John Charles Konzen – One of Chickasaw County’s Bright Boys

My great uncle Karl told me years ago that his father John Charles Konzen (my great grandfather) had gone to business college in Cedar Rapids and that he had taught at the college afterward.  I’ve never been able to find any information about him going there or teaching until Michelle found out that old New Hampton newspapers were going to be online.  For some reason, I thought I had heard that these papers no longer existed (maybe I just told myself that to feel better about never making it to the archives in Iowa to look at the papers on microfilm – who knows).

The newspapers are a treasure trove of John Charles (and his siblings)!  And yes, they talk about him going to college in Cedar Rapids.  According to the 19 Dec 1889 edition of the New Hampton Courier, John Charles was traveling to Cedar Rapids for school.

John Charles Konzen of Jacksonville started Monday for Cedar Rapids to attend school in that goodly city of railroads and business enterprise - 19 Dec 1889 - New Hampton Courier copy

“J. C. Konzen of Jacksonville started Monday for Cedar Rapids to attend school in that goodly city of railroads and business enterprise.  J. C. is a student and thinker, and will make every hour of his stay in Cedar Rapids, sixty minutes of application to study or legitimate rest.”

The 27 Mar 1890 issue of the Courier says “J. C. Konzen is making this vicinity a short visit.  He reports good success at the Cedar Rapids Business College, to which he will return in the near future.”  On 8 Jan 1891 the New Hampton Courier reports that John Charles will be attending school in another town.

John Charles Konzen, who has been attending school at Cedar Rapids now goes to Cedar Falls to school - 01081891 - New Hampton Courier copy

“J. C. Konzen, who has been attending school at Cedar Rapids for the past year, spent the holidays at home with his friends.  He goes now to Cedar Falls to school.  J. C. will reach a first class place in his chosen work, if steady industry will accomplish it.”

I had never heard of John Charles attending school anywhere but Cedar Rapids, so unfortunately I do not know the reasons behind it.  In the 3 Sep 1891 issue of the Courier, John Charles is heading westward to teach in Kansas.

John Charles Konzen was in town last week, he has been attending school in Cedar Rapids and now goes to Emporia Kansas to teach - 09031891 - New Hampton Courier copy

“J. C. Konzen was in town last week, he has been attending school in Cedar Rapids and now goes to Emporia Kansas to teach.  He intends to make his way through college.  J. C. is a worthy young man and we predict will make his mark in the world.”

A week later on 10 Sep 1891 the Courier reports that John Charles is in Emporia and “has taken charge of the penmanship department of Parker’s Business College.”  On 21 Jan 1892, John Charles is quoted in the New Hampton Courier as saying “‘I am getting along nicely with my school and am well pleased with the country.'”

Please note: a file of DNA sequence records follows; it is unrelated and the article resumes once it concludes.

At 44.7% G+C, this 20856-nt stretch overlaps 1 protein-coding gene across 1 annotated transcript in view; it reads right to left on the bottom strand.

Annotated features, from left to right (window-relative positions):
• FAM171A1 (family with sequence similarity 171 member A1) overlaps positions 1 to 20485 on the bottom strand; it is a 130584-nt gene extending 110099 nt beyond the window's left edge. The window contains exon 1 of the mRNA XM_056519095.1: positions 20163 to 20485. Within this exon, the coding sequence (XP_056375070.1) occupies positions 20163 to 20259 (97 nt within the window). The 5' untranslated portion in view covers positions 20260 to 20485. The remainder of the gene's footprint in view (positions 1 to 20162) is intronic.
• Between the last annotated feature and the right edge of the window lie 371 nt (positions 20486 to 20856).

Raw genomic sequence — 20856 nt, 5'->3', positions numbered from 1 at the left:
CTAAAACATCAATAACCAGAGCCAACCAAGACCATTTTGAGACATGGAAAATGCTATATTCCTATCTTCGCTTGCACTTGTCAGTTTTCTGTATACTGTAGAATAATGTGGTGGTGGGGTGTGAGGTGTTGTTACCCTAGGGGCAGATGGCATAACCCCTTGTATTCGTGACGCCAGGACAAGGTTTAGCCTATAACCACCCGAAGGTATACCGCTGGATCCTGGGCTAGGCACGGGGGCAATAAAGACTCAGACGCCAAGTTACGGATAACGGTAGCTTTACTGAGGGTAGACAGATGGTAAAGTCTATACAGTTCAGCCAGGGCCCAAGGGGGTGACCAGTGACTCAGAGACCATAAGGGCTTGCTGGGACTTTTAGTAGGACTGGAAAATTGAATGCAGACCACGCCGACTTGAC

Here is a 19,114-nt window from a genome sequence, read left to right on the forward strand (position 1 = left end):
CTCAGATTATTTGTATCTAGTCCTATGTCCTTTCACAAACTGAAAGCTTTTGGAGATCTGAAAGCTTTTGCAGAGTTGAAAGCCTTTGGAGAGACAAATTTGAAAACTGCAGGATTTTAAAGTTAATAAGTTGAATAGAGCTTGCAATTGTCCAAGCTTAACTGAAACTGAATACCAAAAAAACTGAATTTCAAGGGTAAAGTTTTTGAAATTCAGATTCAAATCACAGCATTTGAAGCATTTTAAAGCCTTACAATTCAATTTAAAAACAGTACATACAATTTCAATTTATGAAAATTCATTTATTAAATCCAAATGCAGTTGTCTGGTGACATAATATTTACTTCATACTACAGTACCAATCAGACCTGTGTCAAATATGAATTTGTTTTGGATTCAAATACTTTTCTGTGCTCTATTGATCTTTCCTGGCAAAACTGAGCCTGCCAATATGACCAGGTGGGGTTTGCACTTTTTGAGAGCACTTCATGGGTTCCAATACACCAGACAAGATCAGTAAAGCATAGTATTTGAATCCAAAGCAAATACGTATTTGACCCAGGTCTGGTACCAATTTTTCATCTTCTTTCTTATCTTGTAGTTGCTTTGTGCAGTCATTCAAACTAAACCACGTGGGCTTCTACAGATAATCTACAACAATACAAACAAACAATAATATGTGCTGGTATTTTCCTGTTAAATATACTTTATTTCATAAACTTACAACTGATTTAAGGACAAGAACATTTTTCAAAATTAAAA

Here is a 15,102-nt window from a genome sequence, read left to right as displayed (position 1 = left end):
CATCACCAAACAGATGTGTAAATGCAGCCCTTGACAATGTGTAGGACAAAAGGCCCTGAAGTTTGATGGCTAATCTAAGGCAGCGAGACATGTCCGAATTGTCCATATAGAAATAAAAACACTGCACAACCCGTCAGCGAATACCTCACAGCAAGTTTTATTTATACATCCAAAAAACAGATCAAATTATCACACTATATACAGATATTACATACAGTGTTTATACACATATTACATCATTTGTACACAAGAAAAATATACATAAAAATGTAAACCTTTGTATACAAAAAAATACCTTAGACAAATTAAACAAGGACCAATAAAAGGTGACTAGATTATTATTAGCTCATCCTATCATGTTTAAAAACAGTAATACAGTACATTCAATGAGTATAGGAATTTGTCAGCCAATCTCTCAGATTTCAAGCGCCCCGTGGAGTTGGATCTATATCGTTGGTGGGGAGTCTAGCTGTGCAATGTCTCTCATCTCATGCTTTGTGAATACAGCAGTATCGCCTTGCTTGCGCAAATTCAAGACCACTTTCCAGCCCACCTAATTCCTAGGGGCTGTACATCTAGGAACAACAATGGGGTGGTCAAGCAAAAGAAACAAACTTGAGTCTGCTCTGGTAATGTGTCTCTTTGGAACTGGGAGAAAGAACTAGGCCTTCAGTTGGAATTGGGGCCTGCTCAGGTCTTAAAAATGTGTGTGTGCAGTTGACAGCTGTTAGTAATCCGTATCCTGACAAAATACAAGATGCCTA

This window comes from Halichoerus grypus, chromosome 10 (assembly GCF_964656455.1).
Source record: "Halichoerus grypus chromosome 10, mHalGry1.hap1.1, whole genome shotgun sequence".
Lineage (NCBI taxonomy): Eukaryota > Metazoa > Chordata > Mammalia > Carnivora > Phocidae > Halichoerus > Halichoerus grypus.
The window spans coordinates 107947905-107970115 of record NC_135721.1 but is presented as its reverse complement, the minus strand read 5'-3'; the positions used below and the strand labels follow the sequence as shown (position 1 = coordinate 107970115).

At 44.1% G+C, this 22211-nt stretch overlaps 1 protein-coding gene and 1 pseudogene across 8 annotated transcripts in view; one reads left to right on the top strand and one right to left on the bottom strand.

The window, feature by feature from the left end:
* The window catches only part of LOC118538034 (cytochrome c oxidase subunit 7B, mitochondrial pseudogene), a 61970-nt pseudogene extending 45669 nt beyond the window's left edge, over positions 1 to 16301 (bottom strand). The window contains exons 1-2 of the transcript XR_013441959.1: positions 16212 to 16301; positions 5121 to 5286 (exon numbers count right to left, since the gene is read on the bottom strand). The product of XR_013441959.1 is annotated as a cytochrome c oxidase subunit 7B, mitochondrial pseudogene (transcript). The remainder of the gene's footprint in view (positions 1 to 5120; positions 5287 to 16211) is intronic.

John Charles Konzen one of Chickasaw county's brightest boys who is seeking his fortune in the West writes us from Emporia Kansas - 01211892 - New Hampton Courier

“J. C. Konzen, one of Chickasaw county’s bright boys, who is seeking his fortune in the West, writes us from Emporia, Kansas, where he is now located, and he says, ‘I am getting along nicely with my school and am well pleased with the country.’  We are glad to hear of his success.”

In the 16 Jun 1892 issue the Courier states that John Charles has returned him from Emporia.  The New Hampton Courier doesn’t have much information on John Charles’s whereabouts or activities.  On 7 Nov 1895 the Courier reports that John Charles has been living in Fort Pierre, South Dakota, and he is going to Cedar Rapids for a college course.

John Charles Konzen - JC Konzen, of Ft Pierre, SD, was in town the first of the week shaking hands with friends and relatives here. He goes from here to Cedar Rapids - 11071895 - New Hampton Courier copy

“J. C. Konzen, of Ft. Pierre, S. D., was in town the first of the week shaking hands with friends and relatives here.  He goes from here to Cedar Rapids, where he will take a course in the college of that city.  He is a fine, steady young man and is preparing himself for active business and we wish him success.”

Almost three years later on 23 Jun 1898 the New Hampton Courier says “Mr. Konzen has been in Ft. Pierre for some time and has made a fine reputation as a business man.”

John Charles Konzen - JC Konzen, of Ft Pierre, South Dakota came down to attend the weddign of his sister and will remain for a few weeks - 06231898 - New Hampton Courier copy

“J. C. Konzen, of Ft. Pierre, South Dakota came down to attend the wedding of his sister and will remain for a few weeks.  Mr. Konzen has been in Ft. Pierre for some time and has made a fine reputation as a business man.  He is one of many young men who have gone out from this county and started in business and made a success, but he had a good capital to start with for habits of industry, sobriety and frugality make a splendid capital for a young man and such are sure to succeed.”